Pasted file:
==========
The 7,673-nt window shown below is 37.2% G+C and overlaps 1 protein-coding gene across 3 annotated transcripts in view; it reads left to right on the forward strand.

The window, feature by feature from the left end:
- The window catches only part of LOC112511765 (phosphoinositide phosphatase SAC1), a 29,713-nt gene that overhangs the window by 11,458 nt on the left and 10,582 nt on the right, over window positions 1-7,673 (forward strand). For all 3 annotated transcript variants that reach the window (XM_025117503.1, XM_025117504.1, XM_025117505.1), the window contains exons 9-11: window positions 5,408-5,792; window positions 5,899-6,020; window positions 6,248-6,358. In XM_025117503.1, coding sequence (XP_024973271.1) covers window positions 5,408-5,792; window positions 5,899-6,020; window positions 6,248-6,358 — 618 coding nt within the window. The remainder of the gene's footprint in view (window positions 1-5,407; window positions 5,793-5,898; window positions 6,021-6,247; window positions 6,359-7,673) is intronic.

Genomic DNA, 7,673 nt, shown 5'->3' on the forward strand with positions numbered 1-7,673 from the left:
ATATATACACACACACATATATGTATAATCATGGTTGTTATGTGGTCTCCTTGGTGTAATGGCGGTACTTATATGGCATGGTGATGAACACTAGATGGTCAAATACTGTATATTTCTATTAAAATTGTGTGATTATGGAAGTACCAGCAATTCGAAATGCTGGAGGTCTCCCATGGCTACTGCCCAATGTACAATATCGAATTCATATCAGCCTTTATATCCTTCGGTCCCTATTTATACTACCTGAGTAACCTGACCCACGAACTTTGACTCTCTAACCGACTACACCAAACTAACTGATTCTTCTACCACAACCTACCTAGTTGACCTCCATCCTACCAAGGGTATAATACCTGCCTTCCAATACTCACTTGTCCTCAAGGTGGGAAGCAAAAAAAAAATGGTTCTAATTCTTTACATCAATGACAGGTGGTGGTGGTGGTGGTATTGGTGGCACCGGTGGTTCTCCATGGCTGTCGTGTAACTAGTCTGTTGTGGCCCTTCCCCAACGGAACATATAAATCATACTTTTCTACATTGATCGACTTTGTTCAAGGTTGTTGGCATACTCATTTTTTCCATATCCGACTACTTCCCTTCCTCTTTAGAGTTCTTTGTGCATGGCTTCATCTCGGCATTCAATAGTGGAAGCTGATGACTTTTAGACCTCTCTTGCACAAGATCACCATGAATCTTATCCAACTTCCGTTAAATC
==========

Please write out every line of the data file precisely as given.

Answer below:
The 7,673-nt window shown below is 37.2% G+C and overlaps 1 protein-coding gene across 3 annotated transcripts in view; it reads left to right on the forward strand.

The window, feature by feature from the left end:
- The window catches only part of LOC112511765 (phosphoinositide phosphatase SAC1), a 29,713-nt gene that overhangs the window by 11,458 nt on the left and 10,582 nt on the right, over window positions 1-7,673 (forward strand). For all 3 annotated transcript variants that reach the window (XM_025117503.1, XM_025117504.1, XM_025117505.1), the window contains exons 9-11: window positions 5,408-5,792; window positions 5,899-6,020; window positions 6,248-6,358. In XM_025117503.1, coding sequence (XP_024973271.1) covers window positions 5,408-5,792; window positions 5,899-6,020; window positions 6,248-6,358 — 618 coding nt within the window. The remainder of the gene's footprint in view (window positions 1-5,407; window positions 5,793-5,898; window positions 6,021-6,247; window positions 6,359-7,673) is intronic.

Genomic DNA, 7,673 nt, shown 5'->3' on the forward strand with positions numbered 1-7,673 from the left:
ATATATACACACACACATATATGTATAATCATGGTTGTTATGTGGTCTCCTTGGTGTAATGGCGGTACTTATATGGCATGGTGATGAACACTAGATGGTCAAATACTGTATATTTCTATTAAAATTGTGTGATTATGGAAGTACCAGCAATTCGAAATGCTGGAGGTCTCCCATGGCTACTGCCCAATGTACAATATCGAATTCATATCAGCCTTTATATCCTTCGGTCCCTATTTATACTACCTGAGTAACCTGACCCACGAACTTTGACTCTCTAACCGACTACACCAAACTAACTGATTCTTCTACCACAACCTACCTAGTTGACCTCCATCCTACCAAGGGTATAATACCTGCCTTCCAATACTCACTTGTCCTCAAGGTGGGAAGCAAAAAAAAAATGGTTCTAATTCTTTACATCAATGACAGGTGGTGGTGGTGGTGGTATTGGTGGCACCGGTGGTTCTCCATGGCTGTCGTGTAACTAGTCTGTTGTGGCCCTTCCCCAACGGAACATATAAATCATACTTTTCTACATTGATCGACTTTGTTCAAGGTTGTTGGCATACTCATTTTTTCCATATCCGACTACTTCCCTTCCTCTTTAGAGTTCTTTGTGCATGGCTTCATCTCGGCATTCAATAGTGGAAGCTGATGACTTTTAGACCTCTCTTGCACAAGATCACCATGAATCTTATCCAACTTCCGTTAAATC